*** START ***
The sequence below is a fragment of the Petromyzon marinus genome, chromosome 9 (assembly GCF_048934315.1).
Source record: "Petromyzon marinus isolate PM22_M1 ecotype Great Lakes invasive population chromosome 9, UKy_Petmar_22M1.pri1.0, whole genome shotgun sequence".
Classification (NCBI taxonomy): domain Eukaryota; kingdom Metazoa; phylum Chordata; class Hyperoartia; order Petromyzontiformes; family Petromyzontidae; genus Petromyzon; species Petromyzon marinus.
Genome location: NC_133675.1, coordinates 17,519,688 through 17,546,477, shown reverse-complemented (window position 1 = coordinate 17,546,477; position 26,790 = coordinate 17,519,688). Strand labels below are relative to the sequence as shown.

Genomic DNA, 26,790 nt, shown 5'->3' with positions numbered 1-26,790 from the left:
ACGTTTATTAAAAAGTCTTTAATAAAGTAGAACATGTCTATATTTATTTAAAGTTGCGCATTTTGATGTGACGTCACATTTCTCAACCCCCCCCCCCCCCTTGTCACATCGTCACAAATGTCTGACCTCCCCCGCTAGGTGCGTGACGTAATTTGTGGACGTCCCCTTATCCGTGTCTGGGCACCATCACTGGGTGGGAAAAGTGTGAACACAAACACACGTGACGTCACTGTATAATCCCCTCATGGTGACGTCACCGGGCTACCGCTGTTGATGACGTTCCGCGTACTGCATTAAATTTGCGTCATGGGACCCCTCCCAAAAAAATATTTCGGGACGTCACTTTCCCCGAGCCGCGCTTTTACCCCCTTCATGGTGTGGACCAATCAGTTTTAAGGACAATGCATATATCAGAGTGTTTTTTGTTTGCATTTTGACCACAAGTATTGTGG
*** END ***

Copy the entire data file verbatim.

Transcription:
The sequence below is a fragment of the Petromyzon marinus genome, chromosome 9 (assembly GCF_048934315.1).
Source record: "Petromyzon marinus isolate PM22_M1 ecotype Great Lakes invasive population chromosome 9, UKy_Petmar_22M1.pri1.0, whole genome shotgun sequence".
Classification (NCBI taxonomy): domain Eukaryota; kingdom Metazoa; phylum Chordata; class Hyperoartia; order Petromyzontiformes; family Petromyzontidae; genus Petromyzon; species Petromyzon marinus.
Genome location: NC_133675.1, coordinates 17,519,688 through 17,546,477, shown reverse-complemented (window position 1 = coordinate 17,546,477; position 26,790 = coordinate 17,519,688). Strand labels below are relative to the sequence as shown.

Genomic DNA, 26,790 nt, shown 5'->3' with positions numbered 1-26,790 from the left:
ACGTTTATTAAAAAGTCTTTAATAAAGTAGAACATGTCTATATTTATTTAAAGTTGCGCATTTTGATGTGACGTCACATTTCTCAACCCCCCCCCCCCCCTTGTCACATCGTCACAAATGTCTGACCTCCCCCGCTAGGTGCGTGACGTAATTTGTGGACGTCCCCTTATCCGTGTCTGGGCACCATCACTGGGTGGGAAAAGTGTGAACACAAACACACGTGACGTCACTGTATAATCCCCTCATGGTGACGTCACCGGGCTACCGCTGTTGATGACGTTCCGCGTACTGCATTAAATTTGCGTCATGGGACCCCTCCCAAAAAAATATTTCGGGACGTCACTTTCCCCGAGCCGCGCTTTTACCCCCTTCATGGTGTGGACCAATCAGTTTTAAGGACAATGCATATATCAGAGTGTTTTTTGTTTGCATTTTGACCACAAGTATTGTGG